Nepal marked the 60th anniversary of the first ascent of Qomolangma, also known as Mount Everest in the West, on Wednesday, celebrating the pioneering climbers whose bravery spawned an industry that many mountaineers fear is now ruining the world’s highest peak.
Four days of ceremonies were concluded on Wednesday, with family members of Edmund Hillary and Tenzing Norgay, the first people to reach the summit, laying garlands on statues of the now legendary pair.
Hillary’s granddaughter and niece joined Italian climbing celebrity Reinhold Messner, Tenzing’s grandson Tashi Tenzing and the last surviving member of the 1953 expedition, Kancha Sherpa, in a horse-drawn chariot procession through Kathmandu.
The British-funded trip to the highest point on earth – 8,848 meters above sea level – changed mountaineering forever and turned New Zealander Hillary and Nepalese guide Tenzing into household names in many parts of the world.
“Hillary and Tenzing were rock stars of the 1950s and into the 1960s,” said Hillary’s son Peter. “The biggest thing about 1953 is that they were going into the unknown.
“People didn’t know what was up there, they didn’t know whether or not you could remain conscious, they didn’t know whether they could climb that final knife-edged ridge and get up what is now called the Hillary Step.”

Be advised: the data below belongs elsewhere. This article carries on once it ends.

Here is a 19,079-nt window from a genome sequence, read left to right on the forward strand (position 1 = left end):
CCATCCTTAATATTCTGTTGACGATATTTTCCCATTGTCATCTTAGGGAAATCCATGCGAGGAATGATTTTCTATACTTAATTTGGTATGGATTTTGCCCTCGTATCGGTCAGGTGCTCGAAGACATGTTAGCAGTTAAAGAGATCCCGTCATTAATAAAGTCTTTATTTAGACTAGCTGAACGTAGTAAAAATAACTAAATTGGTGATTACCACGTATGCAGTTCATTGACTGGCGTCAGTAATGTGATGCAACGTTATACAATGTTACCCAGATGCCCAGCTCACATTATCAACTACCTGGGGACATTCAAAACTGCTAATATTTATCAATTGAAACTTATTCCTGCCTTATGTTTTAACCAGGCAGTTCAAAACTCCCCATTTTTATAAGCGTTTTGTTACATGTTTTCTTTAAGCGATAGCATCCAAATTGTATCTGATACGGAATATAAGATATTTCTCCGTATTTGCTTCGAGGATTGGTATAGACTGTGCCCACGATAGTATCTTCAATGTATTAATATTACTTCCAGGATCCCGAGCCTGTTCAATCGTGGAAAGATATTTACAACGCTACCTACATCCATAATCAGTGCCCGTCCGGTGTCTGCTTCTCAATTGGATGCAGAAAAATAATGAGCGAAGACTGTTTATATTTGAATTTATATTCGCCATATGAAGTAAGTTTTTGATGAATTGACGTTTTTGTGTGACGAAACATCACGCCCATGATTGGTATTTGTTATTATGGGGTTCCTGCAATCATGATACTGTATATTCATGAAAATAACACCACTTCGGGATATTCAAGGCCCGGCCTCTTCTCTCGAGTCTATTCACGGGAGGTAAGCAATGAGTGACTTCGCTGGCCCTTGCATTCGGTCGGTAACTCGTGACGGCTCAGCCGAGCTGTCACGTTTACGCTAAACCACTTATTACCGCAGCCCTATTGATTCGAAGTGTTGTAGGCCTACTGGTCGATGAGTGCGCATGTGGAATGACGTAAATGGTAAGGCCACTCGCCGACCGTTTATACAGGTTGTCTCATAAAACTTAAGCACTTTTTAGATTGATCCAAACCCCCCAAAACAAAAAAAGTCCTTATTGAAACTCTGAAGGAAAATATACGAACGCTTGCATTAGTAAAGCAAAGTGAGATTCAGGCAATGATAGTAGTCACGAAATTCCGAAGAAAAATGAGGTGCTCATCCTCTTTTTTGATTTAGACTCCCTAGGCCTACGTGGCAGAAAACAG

A host of famous mountaineering figures attended a gala on Wednesday night at the palace ofNepal’s former royal family in the capital.
But while the Nepalese government is keen to promote the anniversary – Qomolangma is a keyrevenue earner for the impoverished country – many in the climbing community reflected on thedangers of over-commercialization.
Recent photographs showing queues of climbers waiting their turn to reach the summit, as well as gathering mounds of rubbish and even a brawl between climbers and porters this year, have highlighted problems on the “roof of the world”.
Qomolangma has turned into a playground for people with all sorts of interests, said veteran climber Temba Tsheri Sherpa, who now runs an expedition company.
“All they want is to set new records and they seem to be willing to pay thousands of dollars in order to fulfill their dreams,” he said.
More than 4,400 people have so far reached the peak, according to government figures.
This season alone 540 people made it to the summit, including a Japanese octogenarian, the first female amputee, the first women from Saudi Arabia and Pakistan, and the first armlessman.
Kancha Sherpa, now 81, worked as a porter on the maiden expedition, which he remembers as an arduous but ultimately joyous affair – although he regrets that the glory is not more equally shared among the team.
Kancha said that although “everyone knew” Tenzing and Hillary climbed Qomolangma, “nobody knows how hard we worked along the way”.
He added that 1,200 porters were gathered at Bhaktapur near Kathmandu.
“Everyone walked from there because there weren’t any roads, no motor vehicles, no planes. It took us 16 days to reach Namche,” he added.
Namche is today the start of the Qomolangma route.